I don't usually hype books I haven't read (yet), but I'll make an exception in this case. Everyone needs to read Jillian's book. That's not me talking, that's Publishers Weekly.
* The Amputee’s Guide to Sex
Jillian Weise. Soft Skull Press, $14.95 (64p) ISBN 978-1-933368-52-8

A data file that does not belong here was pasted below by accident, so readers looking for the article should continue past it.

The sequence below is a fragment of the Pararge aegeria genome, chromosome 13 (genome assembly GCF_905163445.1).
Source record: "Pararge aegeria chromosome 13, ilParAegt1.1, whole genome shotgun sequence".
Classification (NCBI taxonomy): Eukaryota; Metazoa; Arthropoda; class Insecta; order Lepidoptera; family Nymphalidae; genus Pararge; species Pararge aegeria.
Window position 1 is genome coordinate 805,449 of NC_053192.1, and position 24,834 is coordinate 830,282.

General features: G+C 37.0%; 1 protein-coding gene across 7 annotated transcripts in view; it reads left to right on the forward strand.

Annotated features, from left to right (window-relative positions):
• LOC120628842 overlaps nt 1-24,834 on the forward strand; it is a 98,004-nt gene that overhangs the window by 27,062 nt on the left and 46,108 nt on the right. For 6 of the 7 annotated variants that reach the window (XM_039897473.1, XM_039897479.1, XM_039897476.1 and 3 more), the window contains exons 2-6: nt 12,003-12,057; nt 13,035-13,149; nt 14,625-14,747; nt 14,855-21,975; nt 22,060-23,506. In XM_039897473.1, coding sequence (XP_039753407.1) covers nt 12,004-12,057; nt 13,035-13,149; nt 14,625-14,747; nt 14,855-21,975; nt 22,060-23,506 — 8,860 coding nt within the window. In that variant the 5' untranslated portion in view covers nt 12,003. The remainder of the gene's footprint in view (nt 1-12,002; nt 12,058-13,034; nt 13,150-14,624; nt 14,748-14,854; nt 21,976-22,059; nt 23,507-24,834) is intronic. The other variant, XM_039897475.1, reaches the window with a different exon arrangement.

In her charged and daring verse debut, Weise artfully interweaves biographical details with meditations on the history of disability and sex, laying bare the complexities of finding sexual and emotional intimacy as an amputee with a prosthetic leg. In three sections, her assured voice masterfully navigates the potential pitfalls of her subject matter—from the risk of self-pity (there is none here) to the difficulties of speaking for her community. In the first section, evidence of this speaker’s disability is hidden, ignored, or the object of curiosity and desire ("Your favorite post-coital pastime/ is nicknaming my scars"); it is also a fiercely guarded possession ("...I caught/ you staring at the railroad tracks/ along my spine, and I thought/ Mine, mine"). Part two borrows impersonal medical language to poetically redress the terminology of pain: "When and how did your pain problem start?... He met me in a dark alley." The third section imagines life and love alongside a character named "Holman." Weise also reproduces the cruelest examples of male fascination, as when the speaker’s grandfather calls her the "prettiest cripple I ever seen." An agile and powerful poet, Weise references medical literature, history and poetry, speaking boldly and compassionately about a little-discussed subject that becomes universal in her careful hands.